Common Myths About Pain and Older Adults

Myth #1: Chronic pain is an inevitable part of aging and nothing can be done about it.

Pain is not a normal part of aging, but is a signal that something is wrong. When pain occurs, it is important to evaluate and determine the underlying cause of the pain. Curing or treating the underlying cause will often eliminate the pain. Pain can also be managed with a wide variety of medicines.

Myth #2: To acknowledge pain is a sign of personal weakness.

Acknowledging pain is the first step toward treating the cause or getting the pain under control. There is no virtue in suffering pain when treatment is readily available. It is important to work with your health care provider and be honest about your level of pain so that the proper treatment can be provided.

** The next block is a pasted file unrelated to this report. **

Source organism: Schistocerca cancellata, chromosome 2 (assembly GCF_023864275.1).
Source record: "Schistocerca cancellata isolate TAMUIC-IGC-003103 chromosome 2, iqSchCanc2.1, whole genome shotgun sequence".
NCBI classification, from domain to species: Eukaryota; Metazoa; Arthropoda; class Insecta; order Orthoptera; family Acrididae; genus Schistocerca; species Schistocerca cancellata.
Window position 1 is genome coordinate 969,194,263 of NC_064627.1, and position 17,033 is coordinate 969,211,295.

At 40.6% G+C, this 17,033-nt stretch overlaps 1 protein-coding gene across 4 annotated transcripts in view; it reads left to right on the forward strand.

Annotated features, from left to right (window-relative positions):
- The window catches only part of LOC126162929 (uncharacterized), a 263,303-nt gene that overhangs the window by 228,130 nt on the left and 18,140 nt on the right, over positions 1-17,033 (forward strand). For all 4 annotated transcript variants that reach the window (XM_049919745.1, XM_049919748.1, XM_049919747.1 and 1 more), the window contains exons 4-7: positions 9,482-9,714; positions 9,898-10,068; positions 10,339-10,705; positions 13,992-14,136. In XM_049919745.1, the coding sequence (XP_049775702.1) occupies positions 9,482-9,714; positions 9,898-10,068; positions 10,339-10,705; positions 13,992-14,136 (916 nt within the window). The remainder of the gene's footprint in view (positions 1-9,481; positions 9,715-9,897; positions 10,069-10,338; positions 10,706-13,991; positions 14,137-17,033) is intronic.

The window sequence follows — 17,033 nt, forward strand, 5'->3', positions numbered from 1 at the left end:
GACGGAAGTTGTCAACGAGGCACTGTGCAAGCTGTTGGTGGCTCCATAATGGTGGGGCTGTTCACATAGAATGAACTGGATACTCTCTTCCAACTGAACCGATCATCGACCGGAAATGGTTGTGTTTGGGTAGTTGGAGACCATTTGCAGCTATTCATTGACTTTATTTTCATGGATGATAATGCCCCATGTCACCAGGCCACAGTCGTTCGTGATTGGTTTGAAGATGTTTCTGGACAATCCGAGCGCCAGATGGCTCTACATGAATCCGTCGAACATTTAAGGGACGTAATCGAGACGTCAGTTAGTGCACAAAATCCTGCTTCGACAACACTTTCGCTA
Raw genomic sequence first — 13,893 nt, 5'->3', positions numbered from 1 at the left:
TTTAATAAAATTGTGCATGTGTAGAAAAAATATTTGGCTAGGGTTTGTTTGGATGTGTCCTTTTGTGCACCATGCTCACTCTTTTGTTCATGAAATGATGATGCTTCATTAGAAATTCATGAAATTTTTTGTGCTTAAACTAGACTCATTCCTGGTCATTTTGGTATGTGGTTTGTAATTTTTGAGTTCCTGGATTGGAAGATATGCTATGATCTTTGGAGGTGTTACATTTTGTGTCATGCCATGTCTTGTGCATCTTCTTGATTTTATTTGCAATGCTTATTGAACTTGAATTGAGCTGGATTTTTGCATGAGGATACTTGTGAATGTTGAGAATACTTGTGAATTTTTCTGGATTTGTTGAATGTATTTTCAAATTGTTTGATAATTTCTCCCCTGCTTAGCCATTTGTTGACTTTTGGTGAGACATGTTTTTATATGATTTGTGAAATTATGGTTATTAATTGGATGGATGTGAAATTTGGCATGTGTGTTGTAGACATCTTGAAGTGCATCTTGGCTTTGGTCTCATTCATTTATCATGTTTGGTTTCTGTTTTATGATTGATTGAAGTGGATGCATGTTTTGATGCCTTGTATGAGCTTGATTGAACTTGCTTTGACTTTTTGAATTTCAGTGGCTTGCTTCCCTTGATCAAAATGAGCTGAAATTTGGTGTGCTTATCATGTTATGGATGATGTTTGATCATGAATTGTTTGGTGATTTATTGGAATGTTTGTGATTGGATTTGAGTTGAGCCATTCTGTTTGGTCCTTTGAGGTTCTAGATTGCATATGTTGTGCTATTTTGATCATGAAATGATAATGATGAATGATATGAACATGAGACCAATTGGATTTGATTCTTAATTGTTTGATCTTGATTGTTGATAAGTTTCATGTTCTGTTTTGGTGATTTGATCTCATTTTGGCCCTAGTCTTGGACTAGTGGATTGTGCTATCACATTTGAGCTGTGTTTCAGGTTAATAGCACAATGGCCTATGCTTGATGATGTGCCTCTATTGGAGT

Myth #3: Chronic pain always indicates the presence of a serious disease.

Serious disease can sometimes be accompanied by pain, but pain has many possible causes. The cause of chronic pain may be something that can be treated or cured. It is important to seek medical help when pain occurs so that the cause of the pain can be identified.

Myth #4: Addiction to narcotic pain medications is a common problem.

Most people who use pain medications under the supervision of their doctor never become addicted. Medications known as opioids – such as morphine and oxycodone – do have the potential to cause addiction. People who are addicted are obsessed with taking the drug against medical advice despite the fact that it is having harmful effects on their physical, mental, or social health.

Myth #5: Morphine and other narcotics are given only to people who are about to die.

Morphine and other narcotics can be helpful for people in hospice care at the end of life, but they are also effective for other painful conditions as well. These medicines may be used to control acute pain following surgery, for example.

Get more information from the National Pain Foundation on pain in older adults.